Actually that’s a good question. I thought when I first read about the R1M, the word was “limited edition”, and that you had to apply to purchase one, etc., like an R model Ducati or something.. So I assumed most media would test the base model. Not the case. I am going to check with our Yamaha person as to how many R1Ms are being produced.

    • Alexander Pityuk

      Well, it’s actually okay to use 335 vs S4, because it’s RS4 which should be compared to M3 :-)

    • Evans Brasfield

      That’s easy. The RF was available and the RR was not. And the RF barely made the test, only becoming available the day before we headed for Laguna Seca.

      • Shlomi

        What about the R1M ? Is it fair to compare the RF to R1? The price different suggest the the M should be much better.

  • DickRuble

    The new Suzuki is a dismal failure. It may be a decent bike, but that’s not enough. For the Suzuki corporation, it is a failure. The same way the Buells were dismal failures. I had stated (go back and read my comments on the topic) that the Buells wouldn’t make it, simply because they were good but not good enough. The same applies here. Now, let’s remember that there were many armchair cheerleaders ready to sing the praises and congratulate Buell. But none of them applauded with their wallet. Same will happen here.

    • mooner

      I don’t get it. Do you like the SV1000 or not? In the other article’s comment section you were singing the praises of the SV1000. The SV1000 was definitely a flop from the commercial aspect. This one may be as well.

      You mentioned that they should have used the V-strom motor. I had one (and an SV650) for 8-10 yrs, liked them very much, and still miss them a little. The world has moved on and the V-strom (and SV) motor has not. Between the new V-stom and GSX1000, no doubt I would go for the GSX1000, just for something different. And I love v-twins.

      • DickRuble

        I believe the GSX1000 will be a flop. I also don’t like it, even if it may be an ok bike. The SV1000 was a flop. But I liked the bike, minus the front suspension. My comments harp at the Suzuki’s strategy rather than the bike. Between the FZ-09 and the GSX1000, what would the majority of people chose?

        • Old MOron

          FZ9 or GSX-S? Can’t wait for the MOronic shootout.

          • DickRuble

            There’s already an FZ9 vs GSX-750 comparison out there. Why the 750? Maybe because it’s a 3 cylinders vs a 4, so they felt that the 750 needed a handicap. However, I think that the FZ9 will hold its own quite well against the 1000.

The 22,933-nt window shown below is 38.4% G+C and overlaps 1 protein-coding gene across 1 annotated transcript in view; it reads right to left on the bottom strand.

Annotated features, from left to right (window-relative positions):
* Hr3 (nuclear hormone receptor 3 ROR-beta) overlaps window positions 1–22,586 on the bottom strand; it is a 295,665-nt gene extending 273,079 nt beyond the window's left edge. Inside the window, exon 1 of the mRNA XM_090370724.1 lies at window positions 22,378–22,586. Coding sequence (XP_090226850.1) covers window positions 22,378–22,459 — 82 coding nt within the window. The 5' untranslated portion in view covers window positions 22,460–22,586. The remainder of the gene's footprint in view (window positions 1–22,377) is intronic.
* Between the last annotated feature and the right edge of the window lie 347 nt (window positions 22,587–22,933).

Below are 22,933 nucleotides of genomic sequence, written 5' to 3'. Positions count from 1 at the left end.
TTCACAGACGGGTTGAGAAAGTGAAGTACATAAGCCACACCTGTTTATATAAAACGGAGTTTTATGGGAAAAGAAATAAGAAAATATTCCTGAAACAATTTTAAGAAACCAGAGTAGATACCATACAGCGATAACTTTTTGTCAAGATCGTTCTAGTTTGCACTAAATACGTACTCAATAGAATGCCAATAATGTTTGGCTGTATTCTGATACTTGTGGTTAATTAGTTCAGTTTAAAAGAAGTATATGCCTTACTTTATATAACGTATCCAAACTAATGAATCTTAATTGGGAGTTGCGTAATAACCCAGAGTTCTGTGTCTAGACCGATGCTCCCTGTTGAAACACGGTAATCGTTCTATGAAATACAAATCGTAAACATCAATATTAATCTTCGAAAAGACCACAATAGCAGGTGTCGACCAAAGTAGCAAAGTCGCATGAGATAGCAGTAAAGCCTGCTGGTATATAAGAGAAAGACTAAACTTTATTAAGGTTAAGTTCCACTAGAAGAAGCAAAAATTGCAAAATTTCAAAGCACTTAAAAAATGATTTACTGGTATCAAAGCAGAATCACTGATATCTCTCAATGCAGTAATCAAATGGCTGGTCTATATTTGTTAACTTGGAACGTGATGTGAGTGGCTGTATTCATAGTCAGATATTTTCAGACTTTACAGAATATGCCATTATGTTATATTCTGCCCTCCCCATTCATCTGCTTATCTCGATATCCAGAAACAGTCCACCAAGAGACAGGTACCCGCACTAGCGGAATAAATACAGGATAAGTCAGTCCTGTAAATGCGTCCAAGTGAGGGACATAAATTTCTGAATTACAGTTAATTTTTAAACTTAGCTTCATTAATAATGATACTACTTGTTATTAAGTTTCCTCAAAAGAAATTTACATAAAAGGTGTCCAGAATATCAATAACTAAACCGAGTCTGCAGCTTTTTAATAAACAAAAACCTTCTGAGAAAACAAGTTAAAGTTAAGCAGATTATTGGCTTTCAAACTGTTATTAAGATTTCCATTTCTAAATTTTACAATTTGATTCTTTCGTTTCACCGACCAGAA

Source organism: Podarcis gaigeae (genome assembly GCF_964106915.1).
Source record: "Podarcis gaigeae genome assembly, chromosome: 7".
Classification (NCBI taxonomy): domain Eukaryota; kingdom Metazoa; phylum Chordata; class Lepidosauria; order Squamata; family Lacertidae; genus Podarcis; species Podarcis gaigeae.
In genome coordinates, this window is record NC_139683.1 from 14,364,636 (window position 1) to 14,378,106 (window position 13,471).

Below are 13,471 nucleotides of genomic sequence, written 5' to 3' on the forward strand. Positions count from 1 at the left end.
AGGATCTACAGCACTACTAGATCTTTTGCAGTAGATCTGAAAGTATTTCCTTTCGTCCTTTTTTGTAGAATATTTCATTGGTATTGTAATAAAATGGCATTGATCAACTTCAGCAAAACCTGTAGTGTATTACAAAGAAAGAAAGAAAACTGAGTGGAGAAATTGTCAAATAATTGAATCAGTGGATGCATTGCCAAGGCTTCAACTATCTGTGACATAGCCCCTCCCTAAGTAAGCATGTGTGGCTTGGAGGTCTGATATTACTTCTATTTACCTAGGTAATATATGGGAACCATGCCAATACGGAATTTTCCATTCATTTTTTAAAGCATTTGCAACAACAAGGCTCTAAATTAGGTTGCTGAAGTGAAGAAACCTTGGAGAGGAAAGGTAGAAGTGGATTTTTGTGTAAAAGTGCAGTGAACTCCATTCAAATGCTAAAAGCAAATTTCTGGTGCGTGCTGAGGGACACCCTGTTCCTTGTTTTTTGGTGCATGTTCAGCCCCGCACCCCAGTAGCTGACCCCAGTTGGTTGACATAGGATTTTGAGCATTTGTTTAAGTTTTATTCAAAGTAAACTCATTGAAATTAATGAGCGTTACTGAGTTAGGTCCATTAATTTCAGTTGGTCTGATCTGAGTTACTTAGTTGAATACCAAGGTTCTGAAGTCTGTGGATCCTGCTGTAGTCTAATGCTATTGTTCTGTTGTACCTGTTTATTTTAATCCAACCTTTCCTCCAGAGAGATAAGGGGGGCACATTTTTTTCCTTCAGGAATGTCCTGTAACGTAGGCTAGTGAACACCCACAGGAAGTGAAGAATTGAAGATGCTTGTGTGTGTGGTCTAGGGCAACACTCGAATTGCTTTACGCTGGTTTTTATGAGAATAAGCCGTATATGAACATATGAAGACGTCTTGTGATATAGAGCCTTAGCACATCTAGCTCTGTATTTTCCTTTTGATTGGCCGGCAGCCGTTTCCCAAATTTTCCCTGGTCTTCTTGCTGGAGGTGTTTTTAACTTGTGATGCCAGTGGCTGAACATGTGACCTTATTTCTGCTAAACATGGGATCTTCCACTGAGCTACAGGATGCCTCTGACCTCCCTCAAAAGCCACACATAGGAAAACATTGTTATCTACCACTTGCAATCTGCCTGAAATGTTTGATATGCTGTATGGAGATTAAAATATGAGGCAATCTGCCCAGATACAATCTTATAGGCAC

• Old MOron

            Thanks for the reminder. I went and looked it up. You know what? The FZ9 won by a scant 2.7%. “In the end it was the FZ that came out on top but only by the skin of its under-suspended teeth. It’s saving grace being its weight-to-power ratio.”

            http://www.motorcycle.com/shoot-outs/less-shootout-four-cylinders-7999-three-cylinders-8190-two-cylinders-8699-video

            Seems to me the GSX-S1000 might well beat the FZ9. Bring on the comparo!

          • Will

            Head scratcher for me was VFR800 beating out R1 as Motorcyclist’s Motorcycle of the Year in 1998. I owned both at the time and while the Honda was an excellent all-around bike, the Yamaha was a game changer. Looking back, it’s pretty obvious which had the biggest impact.

          • john burns

            Say, come to think of it I was working there then! WTF?!

          • Will

            Hey, don’t beat yourself up too bad. To err is human, to forgive divine … did Mitch Boehm (a.k.a. Mr. Honda) cast the deciding vote in favor of the Viffer?

          • john burns

            Y’know I don’t remember there being a vote? Or do I? I think I wanted the R1 to win but by then I knew I could never win a debate with Mr. B.

        • Craig Hoffman

          The FZ09 has a great engine, but the Suzuki has far more power. The FZ09 also has craptastic stock suspension. The appeal of the ’09 is their price point. They are great project bikes and I like them lots, but by the time you buy one, install a Penske shock and do something about the crappy front forks, you have spent 10 grand, which is right there with this Suzuki, which comes with far better stock components and another 25-30 stock horsepower with more coming out of that K5 engine with a little effort. The niche I see for this Suzuki is horsepower for dollar.

          This Suzuki will probably be a sales flop though in the US anyway. It is not a sport bike and it is not a Harley. Super standards have always had a hard time in the US. The FZ09 is an interesting exception to that trend. They seem to sell well.